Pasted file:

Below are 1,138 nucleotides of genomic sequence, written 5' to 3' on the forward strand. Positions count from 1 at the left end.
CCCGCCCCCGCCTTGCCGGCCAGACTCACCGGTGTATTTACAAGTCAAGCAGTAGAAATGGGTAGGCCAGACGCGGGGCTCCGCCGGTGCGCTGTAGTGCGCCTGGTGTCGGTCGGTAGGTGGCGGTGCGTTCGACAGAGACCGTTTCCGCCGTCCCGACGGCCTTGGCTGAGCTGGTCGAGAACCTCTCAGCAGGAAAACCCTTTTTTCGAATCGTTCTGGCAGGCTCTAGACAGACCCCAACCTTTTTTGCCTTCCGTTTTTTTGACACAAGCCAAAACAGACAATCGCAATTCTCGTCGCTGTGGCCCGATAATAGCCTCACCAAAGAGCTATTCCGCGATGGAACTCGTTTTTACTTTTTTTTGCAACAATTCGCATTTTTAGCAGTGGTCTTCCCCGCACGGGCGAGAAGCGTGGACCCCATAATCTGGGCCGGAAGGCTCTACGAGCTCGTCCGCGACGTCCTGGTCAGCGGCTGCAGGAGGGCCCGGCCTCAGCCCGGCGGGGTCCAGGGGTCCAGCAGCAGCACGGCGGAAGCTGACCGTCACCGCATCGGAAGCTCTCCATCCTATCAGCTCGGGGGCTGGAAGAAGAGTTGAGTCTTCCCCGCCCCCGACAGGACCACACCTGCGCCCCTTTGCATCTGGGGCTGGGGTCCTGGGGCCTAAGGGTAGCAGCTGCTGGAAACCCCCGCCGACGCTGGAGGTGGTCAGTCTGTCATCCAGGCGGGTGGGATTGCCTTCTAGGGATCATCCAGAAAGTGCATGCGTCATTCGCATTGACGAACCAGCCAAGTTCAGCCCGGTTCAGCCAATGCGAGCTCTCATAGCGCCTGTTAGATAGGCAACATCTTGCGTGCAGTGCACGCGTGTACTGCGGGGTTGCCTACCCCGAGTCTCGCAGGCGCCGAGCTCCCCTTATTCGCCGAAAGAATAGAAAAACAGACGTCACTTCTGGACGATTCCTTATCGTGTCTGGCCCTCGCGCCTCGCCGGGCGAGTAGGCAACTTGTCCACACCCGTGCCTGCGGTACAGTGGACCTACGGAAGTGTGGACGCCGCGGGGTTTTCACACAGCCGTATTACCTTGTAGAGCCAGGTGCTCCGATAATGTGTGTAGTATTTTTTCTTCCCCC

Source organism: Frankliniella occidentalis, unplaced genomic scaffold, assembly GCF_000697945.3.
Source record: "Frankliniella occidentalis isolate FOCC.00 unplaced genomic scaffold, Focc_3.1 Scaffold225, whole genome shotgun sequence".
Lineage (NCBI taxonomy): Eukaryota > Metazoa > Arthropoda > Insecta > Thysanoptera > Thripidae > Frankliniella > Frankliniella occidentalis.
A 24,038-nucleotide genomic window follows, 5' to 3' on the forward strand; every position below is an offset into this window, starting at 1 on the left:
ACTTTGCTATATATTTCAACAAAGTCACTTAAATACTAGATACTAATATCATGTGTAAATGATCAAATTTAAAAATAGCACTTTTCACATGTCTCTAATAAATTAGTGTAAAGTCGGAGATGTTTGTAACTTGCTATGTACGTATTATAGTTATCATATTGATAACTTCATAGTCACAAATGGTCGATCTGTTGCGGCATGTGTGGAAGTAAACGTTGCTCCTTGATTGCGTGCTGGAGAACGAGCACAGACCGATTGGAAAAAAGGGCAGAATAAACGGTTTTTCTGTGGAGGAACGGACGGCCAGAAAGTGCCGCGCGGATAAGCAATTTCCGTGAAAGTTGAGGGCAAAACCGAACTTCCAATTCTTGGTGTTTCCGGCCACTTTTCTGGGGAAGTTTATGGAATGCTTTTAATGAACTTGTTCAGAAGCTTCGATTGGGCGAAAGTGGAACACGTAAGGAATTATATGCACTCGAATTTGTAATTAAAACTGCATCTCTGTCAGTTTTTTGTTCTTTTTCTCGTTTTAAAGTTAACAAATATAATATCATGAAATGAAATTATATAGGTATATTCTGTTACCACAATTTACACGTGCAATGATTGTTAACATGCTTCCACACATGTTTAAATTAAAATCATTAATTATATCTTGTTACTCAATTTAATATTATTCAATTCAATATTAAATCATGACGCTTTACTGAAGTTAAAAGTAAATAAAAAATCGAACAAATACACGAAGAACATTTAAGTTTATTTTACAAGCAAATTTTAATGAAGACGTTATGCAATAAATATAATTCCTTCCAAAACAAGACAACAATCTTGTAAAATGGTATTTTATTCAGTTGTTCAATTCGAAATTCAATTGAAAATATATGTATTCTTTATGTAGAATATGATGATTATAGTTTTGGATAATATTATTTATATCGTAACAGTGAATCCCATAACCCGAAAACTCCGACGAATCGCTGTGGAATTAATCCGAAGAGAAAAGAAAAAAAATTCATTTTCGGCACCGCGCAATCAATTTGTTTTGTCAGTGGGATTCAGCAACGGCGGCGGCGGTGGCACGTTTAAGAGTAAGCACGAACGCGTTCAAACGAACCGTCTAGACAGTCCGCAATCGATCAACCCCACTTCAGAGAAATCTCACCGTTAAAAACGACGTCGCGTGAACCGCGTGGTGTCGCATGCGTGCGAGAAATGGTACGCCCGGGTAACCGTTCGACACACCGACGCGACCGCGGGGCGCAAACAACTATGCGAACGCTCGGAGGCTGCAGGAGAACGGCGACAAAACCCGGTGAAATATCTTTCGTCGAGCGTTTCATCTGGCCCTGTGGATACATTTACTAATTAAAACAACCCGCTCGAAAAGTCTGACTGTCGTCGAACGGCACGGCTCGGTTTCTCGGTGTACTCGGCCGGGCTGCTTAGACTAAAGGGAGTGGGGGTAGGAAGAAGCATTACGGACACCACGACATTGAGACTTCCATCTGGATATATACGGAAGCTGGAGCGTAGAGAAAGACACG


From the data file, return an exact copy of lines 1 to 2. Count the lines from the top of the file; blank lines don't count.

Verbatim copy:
Below are 1,138 nucleotides of genomic sequence, written 5' to 3' on the forward strand. Positions count from 1 at the left end.
CCCGCCCCCGCCTTGCCGGCCAGACTCACCGGTGTATTTACAAGTCAAGCAGTAGAAATGGGTAGGCCAGACGCGGGGCTCCGCCGGTGCGCTGTAGTGCGCCTGGTGTCGGTCGGTAGGTGGCGGTGCGTTCGACAGAGACCGTTTCCGCCGTCCCGACGGCCTTGGCTGAGCTGGTCGAGAACCTCTCAGCAGGAAAACCCTTTTTTCGAATCGTTCTGGCAGGCTCTAGACAGACCCCAACCTTTTTTGCCTTCCGTTTTTTTGACACAAGCCAAAACAGACAATCGCAATTCTCGTCGCTGTGGCCCGATAATAGCCTCACCAAAGAGCTATTCCGCGATGGAACTCGTTTTTACTTTTTTTTGCAACAATTCGCATTTTTAGCAGTGGTCTTCCCCGCACGGGCGAGAAGCGTGGACCCCATAATCTGGGCCGGAAGGCTCTACGAGCTCGTCCGCGACGTCCTGGTCAGCGGCTGCAGGAGGGCCCGGCCTCAGCCCGGCGGGGTCCAGGGGTCCAGCAGCAGCACGGCGGAAGCTGACCGTCACCGCATCGGAAGCTCTCCATCCTATCAGCTCGGGGGCTGGAAGAAGAGTTGAGTCTTCCCCGCCCCCGACAGGACCACACCTGCGCCCCTTTGCATCTGGGGCTGGGGTCCTGGGGCCTAAGGGTAGCAGCTGCTGGAAACCCCCGCCGACGCTGGAGGTGGTCAGTCTGTCATCCAGGCGGGTGGGATTGCCTTCTAGGGATCATCCAGAAAGTGCATGCGTCATTCGCATTGACGAACCAGCCAAGTTCAGCCCGGTTCAGCCAATGCGAGCTCTCATAGCGCCTGTTAGATAGGCAACATCTTGCGTGCAGTGCACGCGTGTACTGCGGGGTTGCCTACCCCGAGTCTCGCAGGCGCCGAGCTCCCCTTATTCGCCGAAAGAATAGAAAAACAGACGTCACTTCTGGACGATTCCTTATCGTGTCTGGCCCTCGCGCCTCGCCGGGCGAGTAGGCAACTTGTCCACACCCGTGCCTGCGGTACAGTGGACCTACGGAAGTGTGGACGCCGCGGGGTTTTCACACAGCCGTATTACCTTGTAGAGCCAGGTGCTCCGATAATGTGTGTAGTATTTTTTCTTCCCCC